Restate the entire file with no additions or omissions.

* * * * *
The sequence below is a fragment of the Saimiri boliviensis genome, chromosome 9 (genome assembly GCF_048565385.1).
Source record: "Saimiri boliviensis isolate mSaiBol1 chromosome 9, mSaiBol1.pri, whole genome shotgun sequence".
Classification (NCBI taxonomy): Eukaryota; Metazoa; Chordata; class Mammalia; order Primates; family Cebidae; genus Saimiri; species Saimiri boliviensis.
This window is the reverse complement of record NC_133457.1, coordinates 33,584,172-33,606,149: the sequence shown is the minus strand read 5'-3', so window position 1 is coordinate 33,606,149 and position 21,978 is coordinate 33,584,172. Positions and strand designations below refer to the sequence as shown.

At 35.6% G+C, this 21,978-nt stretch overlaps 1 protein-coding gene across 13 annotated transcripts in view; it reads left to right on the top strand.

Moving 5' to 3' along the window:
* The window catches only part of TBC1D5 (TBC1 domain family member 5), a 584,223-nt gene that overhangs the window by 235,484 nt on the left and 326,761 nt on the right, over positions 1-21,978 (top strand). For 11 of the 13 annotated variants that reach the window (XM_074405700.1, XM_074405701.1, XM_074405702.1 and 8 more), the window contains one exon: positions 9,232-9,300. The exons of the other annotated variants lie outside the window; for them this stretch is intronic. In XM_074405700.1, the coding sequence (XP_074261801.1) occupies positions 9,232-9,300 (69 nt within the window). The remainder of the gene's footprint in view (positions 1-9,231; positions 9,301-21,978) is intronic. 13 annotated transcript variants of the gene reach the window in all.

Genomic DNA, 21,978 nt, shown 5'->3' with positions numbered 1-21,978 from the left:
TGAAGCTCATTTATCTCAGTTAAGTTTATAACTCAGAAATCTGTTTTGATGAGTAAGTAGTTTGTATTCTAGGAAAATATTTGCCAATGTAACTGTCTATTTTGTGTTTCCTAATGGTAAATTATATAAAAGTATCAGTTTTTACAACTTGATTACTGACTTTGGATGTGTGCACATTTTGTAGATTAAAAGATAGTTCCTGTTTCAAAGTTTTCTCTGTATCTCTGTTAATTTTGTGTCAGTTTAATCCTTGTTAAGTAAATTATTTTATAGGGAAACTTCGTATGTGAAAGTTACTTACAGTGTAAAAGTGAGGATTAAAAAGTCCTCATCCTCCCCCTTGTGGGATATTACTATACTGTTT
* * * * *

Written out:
The sequence below is a fragment of the Saimiri boliviensis genome, chromosome 9 (genome assembly GCF_048565385.1).
Source record: "Saimiri boliviensis isolate mSaiBol1 chromosome 9, mSaiBol1.pri, whole genome shotgun sequence".
Classification (NCBI taxonomy): Eukaryota; Metazoa; Chordata; class Mammalia; order Primates; family Cebidae; genus Saimiri; species Saimiri boliviensis.
This window is the reverse complement of record NC_133457.1, coordinates 33,584,172-33,606,149: the sequence shown is the minus strand read 5'-3', so window position 1 is coordinate 33,606,149 and position 21,978 is coordinate 33,584,172. Positions and strand designations below refer to the sequence as shown.

At 35.6% G+C, this 21,978-nt stretch overlaps 1 protein-coding gene across 13 annotated transcripts in view; it reads left to right on the top strand.

Moving 5' to 3' along the window:
* The window catches only part of TBC1D5 (TBC1 domain family member 5), a 584,223-nt gene that overhangs the window by 235,484 nt on the left and 326,761 nt on the right, over positions 1-21,978 (top strand). For 11 of the 13 annotated variants that reach the window (XM_074405700.1, XM_074405701.1, XM_074405702.1 and 8 more), the window contains one exon: positions 9,232-9,300. The exons of the other annotated variants lie outside the window; for them this stretch is intronic. In XM_074405700.1, the coding sequence (XP_074261801.1) occupies positions 9,232-9,300 (69 nt within the window). The remainder of the gene's footprint in view (positions 1-9,231; positions 9,301-21,978) is intronic. 13 annotated transcript variants of the gene reach the window in all.

Genomic DNA, 21,978 nt, shown 5'->3' with positions numbered 1-21,978 from the left:
TGAAGCTCATTTATCTCAGTTAAGTTTATAACTCAGAAATCTGTTTTGATGAGTAAGTAGTTTGTATTCTAGGAAAATATTTGCCAATGTAACTGTCTATTTTGTGTTTCCTAATGGTAAATTATATAAAAGTATCAGTTTTTACAACTTGATTACTGACTTTGGATGTGTGCACATTTTGTAGATTAAAAGATAGTTCCTGTTTCAAAGTTTTCTCTGTATCTCTGTTAATTTTGTGTCAGTTTAATCCTTGTTAAGTAAATTATTTTATAGGGAAACTTCGTATGTGAAAGTTACTTACAGTGTAAAAGTGAGGATTAAAAAGTCCTCATCCTCCCCCTTGTGGGATATTACTATACTGTTT